Outdoor Workouts in Wintertime

by Fit After Fifty
A man hiking alone in the snow with ski gear on

Get outside and get moving with these outdoor wintertime workouts.

Skiing

If you’re looking for the winter fitness activity that will give you the best workout, skiing is probably it. Skiing is both an aerobic exercise that will help you burn a lot of calories and a muscle-building exercise (particularly the hamstrings, inner and outer thighs, quads, glutes, and hamstrings), since you are forced to maintain a squat position constantly.

This activity is particularly beneficial for seniors, as it improves balance, proprioception, and core strength, thus reducing fall risk, and strengthens lower-body bones and joints, preventing osteoporosis and related damage.

[Related: Skiing for Older Adults]

Snowboarding

Snowboarding offers the same great health benefits as skiing, so part of your choice is just seeing which sport you enjoy more. However, snowboarding is less expensive than skiing for both purchasing and renting.

Snowboarding is also much easier on the knees than skiing, since having both your legs strapped into the same board prevents them from twisting. For this reason, snowboarding is the better choice for anyone with a history of knee injuries.

If you’ve never snowboarded before, we recommend taking a lesson to get you over that beginner’s hump. Once you’ve began, you’ll be amazed at how quickly you can pick this up!

Snowshoeing

Snowshoeing is an excellent alternative for those who want to traverse the pristine snow, but prefer to stay off of skis — especially since it’s a lot less expensive.

Snowshoeing is as low-impact an activity as walking, yet burns twice as many calories because of the resistance of moving through the snow. Plus, you can make it as challenging as you want: For an easier workout, walk on flat, packed terrain; for something more intense, hike up a more powdery, hilly area.

Orienteering

Learning to read maps and navigate by compass is not only a valuable backcountry skill — it’s fun, too! This is what orienteering is all about, plus the added thrill of having to pass through different checkpoints before the other participants.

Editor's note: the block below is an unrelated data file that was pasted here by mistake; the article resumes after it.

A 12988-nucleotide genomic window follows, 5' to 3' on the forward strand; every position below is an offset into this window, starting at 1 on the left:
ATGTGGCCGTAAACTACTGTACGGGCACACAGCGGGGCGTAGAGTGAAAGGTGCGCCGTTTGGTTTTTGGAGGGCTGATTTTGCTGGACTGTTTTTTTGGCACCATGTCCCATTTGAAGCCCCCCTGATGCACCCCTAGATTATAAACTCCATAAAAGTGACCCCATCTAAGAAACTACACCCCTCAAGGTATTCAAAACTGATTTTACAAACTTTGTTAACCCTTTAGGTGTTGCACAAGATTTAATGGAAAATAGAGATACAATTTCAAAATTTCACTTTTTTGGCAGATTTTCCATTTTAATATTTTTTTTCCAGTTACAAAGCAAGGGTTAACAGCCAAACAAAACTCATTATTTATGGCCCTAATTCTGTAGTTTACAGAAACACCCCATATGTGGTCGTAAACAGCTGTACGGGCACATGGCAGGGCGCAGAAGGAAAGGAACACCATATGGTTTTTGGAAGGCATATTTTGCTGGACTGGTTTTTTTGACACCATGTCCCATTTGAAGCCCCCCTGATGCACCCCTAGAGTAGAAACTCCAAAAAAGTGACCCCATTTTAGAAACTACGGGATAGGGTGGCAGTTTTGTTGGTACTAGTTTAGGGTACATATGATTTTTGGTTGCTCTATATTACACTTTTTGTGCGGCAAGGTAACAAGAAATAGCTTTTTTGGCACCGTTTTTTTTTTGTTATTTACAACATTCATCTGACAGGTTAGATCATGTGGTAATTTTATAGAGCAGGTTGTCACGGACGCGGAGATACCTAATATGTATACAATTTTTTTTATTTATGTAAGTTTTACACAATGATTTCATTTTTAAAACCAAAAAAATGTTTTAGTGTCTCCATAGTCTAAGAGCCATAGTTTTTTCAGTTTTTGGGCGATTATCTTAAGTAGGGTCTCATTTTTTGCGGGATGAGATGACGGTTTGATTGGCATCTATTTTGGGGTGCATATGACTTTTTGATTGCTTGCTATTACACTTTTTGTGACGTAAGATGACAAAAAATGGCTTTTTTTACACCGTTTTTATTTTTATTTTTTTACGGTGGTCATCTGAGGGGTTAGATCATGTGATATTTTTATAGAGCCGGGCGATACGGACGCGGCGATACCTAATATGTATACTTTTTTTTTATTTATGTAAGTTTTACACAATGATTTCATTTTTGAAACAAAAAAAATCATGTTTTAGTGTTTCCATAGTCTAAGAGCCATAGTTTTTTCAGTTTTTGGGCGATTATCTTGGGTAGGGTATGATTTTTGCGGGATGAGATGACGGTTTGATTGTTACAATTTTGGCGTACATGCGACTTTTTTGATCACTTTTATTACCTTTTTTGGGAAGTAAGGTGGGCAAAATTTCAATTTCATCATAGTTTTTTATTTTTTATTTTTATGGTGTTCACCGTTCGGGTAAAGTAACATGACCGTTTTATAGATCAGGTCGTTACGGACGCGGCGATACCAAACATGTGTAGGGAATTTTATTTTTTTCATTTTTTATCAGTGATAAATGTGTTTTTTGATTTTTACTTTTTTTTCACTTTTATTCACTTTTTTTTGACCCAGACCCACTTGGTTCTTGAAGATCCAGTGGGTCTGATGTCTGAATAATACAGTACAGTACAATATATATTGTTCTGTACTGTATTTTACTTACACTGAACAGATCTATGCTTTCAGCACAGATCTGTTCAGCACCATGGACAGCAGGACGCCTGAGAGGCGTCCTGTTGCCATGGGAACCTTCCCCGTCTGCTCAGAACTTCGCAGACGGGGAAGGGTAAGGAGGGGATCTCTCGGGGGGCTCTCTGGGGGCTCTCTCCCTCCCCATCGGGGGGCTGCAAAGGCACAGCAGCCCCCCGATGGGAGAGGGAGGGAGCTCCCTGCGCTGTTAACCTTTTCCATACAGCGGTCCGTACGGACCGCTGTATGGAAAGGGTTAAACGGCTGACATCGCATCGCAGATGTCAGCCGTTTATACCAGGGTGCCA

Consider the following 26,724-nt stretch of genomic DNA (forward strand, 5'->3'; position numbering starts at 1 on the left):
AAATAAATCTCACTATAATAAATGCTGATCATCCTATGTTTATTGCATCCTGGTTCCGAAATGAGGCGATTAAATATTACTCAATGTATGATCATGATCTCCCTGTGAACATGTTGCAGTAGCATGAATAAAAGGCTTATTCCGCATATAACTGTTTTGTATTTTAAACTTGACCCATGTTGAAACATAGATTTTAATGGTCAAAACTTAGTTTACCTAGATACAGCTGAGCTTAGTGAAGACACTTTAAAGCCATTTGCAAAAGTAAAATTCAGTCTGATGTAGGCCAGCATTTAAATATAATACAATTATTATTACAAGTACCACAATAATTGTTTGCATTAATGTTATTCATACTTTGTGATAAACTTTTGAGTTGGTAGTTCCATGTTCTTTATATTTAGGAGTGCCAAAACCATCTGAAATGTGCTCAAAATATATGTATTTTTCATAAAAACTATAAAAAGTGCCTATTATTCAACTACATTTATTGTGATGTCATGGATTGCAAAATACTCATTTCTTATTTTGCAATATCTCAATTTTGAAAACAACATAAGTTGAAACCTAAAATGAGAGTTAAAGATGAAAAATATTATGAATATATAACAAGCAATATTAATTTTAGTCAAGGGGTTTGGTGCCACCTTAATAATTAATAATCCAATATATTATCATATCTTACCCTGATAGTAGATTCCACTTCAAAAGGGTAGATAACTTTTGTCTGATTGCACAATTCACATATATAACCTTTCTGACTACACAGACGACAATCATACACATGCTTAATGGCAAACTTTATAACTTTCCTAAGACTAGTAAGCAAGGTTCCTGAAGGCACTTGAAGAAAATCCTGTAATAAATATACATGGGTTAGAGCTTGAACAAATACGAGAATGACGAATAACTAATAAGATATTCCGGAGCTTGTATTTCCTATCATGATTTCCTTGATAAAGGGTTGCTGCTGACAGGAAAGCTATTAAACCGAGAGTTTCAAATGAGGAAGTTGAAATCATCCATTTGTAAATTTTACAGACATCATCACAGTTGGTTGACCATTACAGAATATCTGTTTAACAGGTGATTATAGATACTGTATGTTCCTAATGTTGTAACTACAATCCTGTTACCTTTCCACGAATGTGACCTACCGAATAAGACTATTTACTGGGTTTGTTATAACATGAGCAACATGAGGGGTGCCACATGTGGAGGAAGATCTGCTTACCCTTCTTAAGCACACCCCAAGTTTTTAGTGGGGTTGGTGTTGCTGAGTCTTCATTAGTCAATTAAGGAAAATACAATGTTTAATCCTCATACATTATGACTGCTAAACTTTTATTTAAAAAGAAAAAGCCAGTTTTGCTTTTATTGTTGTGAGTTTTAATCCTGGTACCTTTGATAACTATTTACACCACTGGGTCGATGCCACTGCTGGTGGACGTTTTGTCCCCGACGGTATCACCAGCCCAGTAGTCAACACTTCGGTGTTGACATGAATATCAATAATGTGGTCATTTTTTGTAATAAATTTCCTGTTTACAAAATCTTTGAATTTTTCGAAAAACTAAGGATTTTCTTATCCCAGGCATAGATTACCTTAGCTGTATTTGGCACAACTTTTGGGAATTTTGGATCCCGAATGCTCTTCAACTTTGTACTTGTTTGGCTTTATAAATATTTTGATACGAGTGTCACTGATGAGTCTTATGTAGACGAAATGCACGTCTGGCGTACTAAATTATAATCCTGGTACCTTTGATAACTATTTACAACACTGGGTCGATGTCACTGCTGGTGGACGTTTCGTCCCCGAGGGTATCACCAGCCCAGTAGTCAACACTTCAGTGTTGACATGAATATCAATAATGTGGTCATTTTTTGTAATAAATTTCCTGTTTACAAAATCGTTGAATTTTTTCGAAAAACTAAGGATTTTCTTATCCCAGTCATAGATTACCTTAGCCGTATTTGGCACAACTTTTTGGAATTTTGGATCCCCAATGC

One of the best things about orienteering is that you can adapt it for walking, running, biking, skiing, or whatever else you can think of. Orienteering USA-sanctioned events take place all over the country, but you can also gather a group of friends and host an event of your own.

[Related: Motivation for Exercising in Bad Weather]

Ice Skating

You may not think you’re exercising when you hit the ice skating rink, but this activity definitely counts as a workout. While you glide around on your skates, you’re getting in some great cardio, increasing your endurance, improving your balance, boosting your joint flexibility, and building your leg muscles.

In fact, you work almost every major muscle group in your body while ice skating. Plus, the fun and fresh air that skating provides will help you relax and relieve stress, which can be especially necessary around the holidays.

Sledding

Although you can do any of these activities with your grandkids, they’ll probably be upset with you if you don’t include them in this one.

[Related: Keep Active WIth Your Grandkids This Holiday Season]

Sledding is a fun activity that the whole family will enjoy, and one that will get your heart pumping as you pull the sled back up the hill time and time again (this isn’t a one-and-done kind of activity). These uphill hikes are what make sledding such a good workout, burning more than 450 calories an hour.

Ice Fishing

There is no better reason to make that lovely rich thermos of hot chocolate and enjoy the crisp, winter weather than ice fishing. Combine this with winter hiking or snowshoeing and you have some cardio to go with that yummy fish dinner later!

Shovelling Snow

Dig in! Shoveling snow is one of the best calorie burning activities you can do, and allows you to complete a chore and your workout at the same time.

An average 145-pound female aged 55 burns 278 calories per hour while shovelling snow, and the metabolic rate after you are done continues for the rest of the day.

Playing in the Snow

Snow enchants people of all ages, and you’re never too old to have fun with it, especially if you have grandkids to accompany you.

Don your winter gear and show your grandkids the right way to build a snowman, or even a fort. Make snow angels, start a snowball fight, or just stomp around. Whatever you choose, the moderate aerobic activity will get you moving and your blood flowing, and keep you warm on these cold winter days!

What’s your favorite wintertime workout?

Featured image via Pixabay

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